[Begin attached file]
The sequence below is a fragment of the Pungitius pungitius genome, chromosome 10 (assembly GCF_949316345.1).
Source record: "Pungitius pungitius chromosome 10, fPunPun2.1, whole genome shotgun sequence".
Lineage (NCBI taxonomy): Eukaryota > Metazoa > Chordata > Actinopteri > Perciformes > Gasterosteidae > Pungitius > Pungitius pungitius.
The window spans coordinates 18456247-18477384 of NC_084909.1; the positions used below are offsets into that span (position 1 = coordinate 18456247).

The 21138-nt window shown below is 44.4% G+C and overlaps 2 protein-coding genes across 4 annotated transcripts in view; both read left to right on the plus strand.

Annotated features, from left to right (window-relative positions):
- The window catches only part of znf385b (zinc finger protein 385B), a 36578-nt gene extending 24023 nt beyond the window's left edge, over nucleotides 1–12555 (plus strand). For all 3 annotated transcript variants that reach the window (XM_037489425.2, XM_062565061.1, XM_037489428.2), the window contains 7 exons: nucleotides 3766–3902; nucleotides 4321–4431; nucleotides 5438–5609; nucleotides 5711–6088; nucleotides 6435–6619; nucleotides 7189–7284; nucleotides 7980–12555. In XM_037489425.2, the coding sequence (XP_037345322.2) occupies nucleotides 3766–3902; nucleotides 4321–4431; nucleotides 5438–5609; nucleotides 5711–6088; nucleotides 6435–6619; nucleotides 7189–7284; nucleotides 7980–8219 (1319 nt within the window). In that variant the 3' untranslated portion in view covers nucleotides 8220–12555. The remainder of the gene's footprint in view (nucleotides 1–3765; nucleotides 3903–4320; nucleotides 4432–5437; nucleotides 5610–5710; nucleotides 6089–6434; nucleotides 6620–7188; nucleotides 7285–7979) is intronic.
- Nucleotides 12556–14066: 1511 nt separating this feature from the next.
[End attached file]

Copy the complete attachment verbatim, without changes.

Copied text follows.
The sequence below is a fragment of the Pungitius pungitius genome, chromosome 10 (assembly GCF_949316345.1).
Source record: "Pungitius pungitius chromosome 10, fPunPun2.1, whole genome shotgun sequence".
Lineage (NCBI taxonomy): Eukaryota > Metazoa > Chordata > Actinopteri > Perciformes > Gasterosteidae > Pungitius > Pungitius pungitius.
The window spans coordinates 18456247-18477384 of NC_084909.1; the positions used below are offsets into that span (position 1 = coordinate 18456247).

The 21138-nt window shown below is 44.4% G+C and overlaps 2 protein-coding genes across 4 annotated transcripts in view; both read left to right on the plus strand.

Annotated features, from left to right (window-relative positions):
- The window catches only part of znf385b (zinc finger protein 385B), a 36578-nt gene extending 24023 nt beyond the window's left edge, over nucleotides 1–12555 (plus strand). For all 3 annotated transcript variants that reach the window (XM_037489425.2, XM_062565061.1, XM_037489428.2), the window contains 7 exons: nucleotides 3766–3902; nucleotides 4321–4431; nucleotides 5438–5609; nucleotides 5711–6088; nucleotides 6435–6619; nucleotides 7189–7284; nucleotides 7980–12555. In XM_037489425.2, the coding sequence (XP_037345322.2) occupies nucleotides 3766–3902; nucleotides 4321–4431; nucleotides 5438–5609; nucleotides 5711–6088; nucleotides 6435–6619; nucleotides 7189–7284; nucleotides 7980–8219 (1319 nt within the window). In that variant the 3' untranslated portion in view covers nucleotides 8220–12555. The remainder of the gene's footprint in view (nucleotides 1–3765; nucleotides 3903–4320; nucleotides 4432–5437; nucleotides 5610–5710; nucleotides 6089–6434; nucleotides 6620–7188; nucleotides 7285–7979) is intronic.
- Nucleotides 12556–14066: 1511 nt separating this feature from the next.